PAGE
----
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Doylestown Borough to address stricter PFAS guidelines, but it comes with a cost


PFAS, the so-called “forever chemicals” that have been polluting ground water and waterways around the country for decades, also resides in Doylestown Borough’s five wells.

A study to consider treatment options for the community’s drinking water is expected to be ready this fall, officials said.

While the borough’s PFAS levels remain well below the current federal guideline of 70 parts per trillion, the U.S. Environmental Protection Agency’s recent interim health advisory dropped those levels to 0.004 parts per trillion for PFOA and 0.02 ppt for PFOS. The agency has indicated it intends to drop the maximum containment level to zero.

“Communities have suffered far too long from exposure to these forever chemicals. The action announced today will improve transparency and advance EPA’s aggressive efforts to confront this pollution,” said EPA administrator Michael Regan, in a recent statement.

The chemicals, found in a wide variety of products such as firefighting foams, non-stick cookware, floor polishes and stain resistant products, are known to cause many serious health problems, including cancers, cardiovascular and thyroid diseases and immune system disorders.

Doylestown’s manager John Davis said the EPA announcement surprised many municipal leaders in Pennsylvania and the state’s Department of Environmental Protection, which had been preparing to set its own standards for the first time this year.

While the borough has been testing its wells for PFAS, the general term used for perfluoroalkyl substances, since 2016, it wasn’t until 2019 the potent pollutants were detected, as testing became more sophisticated, Davis said.

“We don’t think it’s growing,” he added. “We will meet state guidelines of 0.14 for PFOA and 0.18 for PFOS.” However, Davis stressed, “our planning is based on zero. It’s not any cheaper to treat to 0.14 than it is to zero.”

The expense to the small borough of about 8,500 residents will be extraordinary, regardless the treatment option chosen. Davis estimated the cost between $7.5 million and $10 million, with annual maintenance costs nearing $300,000. By comparison, Doylestown’s water budget today is $1.4 million.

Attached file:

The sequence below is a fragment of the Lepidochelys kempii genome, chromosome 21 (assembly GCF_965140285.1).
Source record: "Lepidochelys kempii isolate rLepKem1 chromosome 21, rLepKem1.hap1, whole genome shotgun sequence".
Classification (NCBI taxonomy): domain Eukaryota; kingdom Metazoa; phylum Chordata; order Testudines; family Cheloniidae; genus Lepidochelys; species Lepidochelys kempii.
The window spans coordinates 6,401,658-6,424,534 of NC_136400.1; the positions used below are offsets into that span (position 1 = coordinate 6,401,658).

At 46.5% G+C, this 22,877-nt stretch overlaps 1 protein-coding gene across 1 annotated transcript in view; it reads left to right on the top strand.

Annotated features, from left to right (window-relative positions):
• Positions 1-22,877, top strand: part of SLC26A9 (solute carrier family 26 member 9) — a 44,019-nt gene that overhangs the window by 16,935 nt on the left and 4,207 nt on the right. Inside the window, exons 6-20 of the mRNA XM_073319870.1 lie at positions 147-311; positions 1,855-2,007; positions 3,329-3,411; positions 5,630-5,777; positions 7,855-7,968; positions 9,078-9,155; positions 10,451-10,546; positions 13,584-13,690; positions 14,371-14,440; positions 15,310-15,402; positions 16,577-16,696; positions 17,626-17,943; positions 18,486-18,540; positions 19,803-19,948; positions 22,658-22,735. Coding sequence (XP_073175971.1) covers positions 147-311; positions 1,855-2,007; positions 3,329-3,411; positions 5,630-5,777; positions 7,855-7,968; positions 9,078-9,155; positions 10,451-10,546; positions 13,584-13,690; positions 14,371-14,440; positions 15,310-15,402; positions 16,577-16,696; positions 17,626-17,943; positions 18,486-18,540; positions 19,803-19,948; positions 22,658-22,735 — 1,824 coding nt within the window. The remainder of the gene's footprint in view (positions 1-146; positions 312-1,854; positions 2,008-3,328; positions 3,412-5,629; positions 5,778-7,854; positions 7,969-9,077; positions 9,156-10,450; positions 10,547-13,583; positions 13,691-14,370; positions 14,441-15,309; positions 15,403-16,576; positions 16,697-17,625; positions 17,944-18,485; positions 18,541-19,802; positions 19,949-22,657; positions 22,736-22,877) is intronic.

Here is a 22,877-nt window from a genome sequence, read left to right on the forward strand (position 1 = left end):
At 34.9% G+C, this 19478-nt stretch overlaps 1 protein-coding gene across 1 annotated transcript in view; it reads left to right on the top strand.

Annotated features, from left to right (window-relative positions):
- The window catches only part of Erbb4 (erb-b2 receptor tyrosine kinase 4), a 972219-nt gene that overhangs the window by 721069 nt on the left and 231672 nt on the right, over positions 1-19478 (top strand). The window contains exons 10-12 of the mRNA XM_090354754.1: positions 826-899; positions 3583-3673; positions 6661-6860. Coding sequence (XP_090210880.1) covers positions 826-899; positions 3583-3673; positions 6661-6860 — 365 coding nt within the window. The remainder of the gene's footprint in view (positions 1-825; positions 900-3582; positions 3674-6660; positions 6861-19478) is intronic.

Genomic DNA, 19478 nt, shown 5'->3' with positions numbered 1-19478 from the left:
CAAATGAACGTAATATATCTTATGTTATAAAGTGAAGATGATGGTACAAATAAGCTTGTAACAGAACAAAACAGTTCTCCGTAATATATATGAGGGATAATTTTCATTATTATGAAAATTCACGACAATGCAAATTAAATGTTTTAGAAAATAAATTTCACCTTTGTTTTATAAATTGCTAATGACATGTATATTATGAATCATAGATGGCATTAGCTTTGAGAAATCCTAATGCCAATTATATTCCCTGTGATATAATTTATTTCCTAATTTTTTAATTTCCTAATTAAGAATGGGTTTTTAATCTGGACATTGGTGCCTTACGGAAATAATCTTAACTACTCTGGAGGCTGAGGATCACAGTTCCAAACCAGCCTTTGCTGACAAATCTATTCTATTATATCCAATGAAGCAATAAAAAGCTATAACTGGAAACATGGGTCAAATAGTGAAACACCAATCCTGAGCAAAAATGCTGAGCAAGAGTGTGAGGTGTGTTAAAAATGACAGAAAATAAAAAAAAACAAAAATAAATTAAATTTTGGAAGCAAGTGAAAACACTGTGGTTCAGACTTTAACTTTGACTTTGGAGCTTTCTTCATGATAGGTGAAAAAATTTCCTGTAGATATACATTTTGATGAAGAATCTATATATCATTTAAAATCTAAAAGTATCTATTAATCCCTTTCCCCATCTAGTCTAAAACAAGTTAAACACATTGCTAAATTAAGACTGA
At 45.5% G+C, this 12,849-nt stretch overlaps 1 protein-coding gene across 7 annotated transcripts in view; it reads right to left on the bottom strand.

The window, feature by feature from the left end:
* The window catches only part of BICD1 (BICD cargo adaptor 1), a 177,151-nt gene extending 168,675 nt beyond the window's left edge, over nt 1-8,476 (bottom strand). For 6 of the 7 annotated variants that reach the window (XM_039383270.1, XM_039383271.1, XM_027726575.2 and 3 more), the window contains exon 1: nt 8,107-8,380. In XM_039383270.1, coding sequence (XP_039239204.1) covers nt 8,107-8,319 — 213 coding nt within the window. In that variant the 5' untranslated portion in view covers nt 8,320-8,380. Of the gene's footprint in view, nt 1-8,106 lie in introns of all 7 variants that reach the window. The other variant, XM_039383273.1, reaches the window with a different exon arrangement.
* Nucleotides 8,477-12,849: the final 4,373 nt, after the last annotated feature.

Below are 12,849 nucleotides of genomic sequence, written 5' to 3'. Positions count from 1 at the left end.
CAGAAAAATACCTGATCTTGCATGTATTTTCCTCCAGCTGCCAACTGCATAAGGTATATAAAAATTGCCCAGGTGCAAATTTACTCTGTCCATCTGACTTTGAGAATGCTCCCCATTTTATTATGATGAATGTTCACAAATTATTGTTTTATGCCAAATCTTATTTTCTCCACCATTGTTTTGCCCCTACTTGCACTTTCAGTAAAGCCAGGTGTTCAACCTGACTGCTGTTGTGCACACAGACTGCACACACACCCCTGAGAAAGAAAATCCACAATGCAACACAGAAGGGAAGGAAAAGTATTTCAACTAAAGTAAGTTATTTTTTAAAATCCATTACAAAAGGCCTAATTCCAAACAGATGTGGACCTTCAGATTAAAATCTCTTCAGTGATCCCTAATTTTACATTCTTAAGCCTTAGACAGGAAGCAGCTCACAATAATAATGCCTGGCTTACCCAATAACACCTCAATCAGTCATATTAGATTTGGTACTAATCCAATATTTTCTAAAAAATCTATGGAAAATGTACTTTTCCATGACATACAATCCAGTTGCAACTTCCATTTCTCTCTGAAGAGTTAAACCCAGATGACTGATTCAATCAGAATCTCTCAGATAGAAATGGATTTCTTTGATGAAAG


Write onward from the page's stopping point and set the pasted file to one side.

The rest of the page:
The borough, along with many other similarly affected communities, is preparing to seek grant money from the first $1 billion of funds from the Bipartisan Infrastructure Bill.

As it considers current treatment technologies such as granular activated carbon, ion exchange and reverse osmosis, Davis said, engineers will be comparing operational costs, size and design. “Our wells are located in small areas,” the manager noted.

A detailed informational page on the PFAS matter will be added to Doylestown’s website in the coming weeks, Davis said.

In addition to treatment facilities, Davis said other considerations are being discussed.

“We’re exploring purchasing bulk water and buying water from other sources,” he said, noting that some surrounding municipalities buy water from the North Penn and North Wales water authorities.

One option not being considered is privatization, Davis said. “No, we are not discussing that,” he said. However, “Small water systems are facing enormous challenges. How that impacts privatization is yet to be seen.”

Aqua Pennsylvania, a subsidiary of Essential Utilities, recently offered to buy the Bucks County Water and Sewer Authority’s sewer system for $1.1 billion. The potential sale has met with fierce opposition from municipalities served by BCWSA. On Tuesday, the county commissioners all recommended that the sale not proceed. A rally against that project was scheduled for Wednesday morning at the county courthouse.

While most U.S. manufacturers have phased out PFOA and PFOS, these substances still are in limited use. Studies have shown that PFOA and PFOS remain in the environment and do not degrade over time.

Bucks County is suing several manufactures for contamination of the county’s environment.

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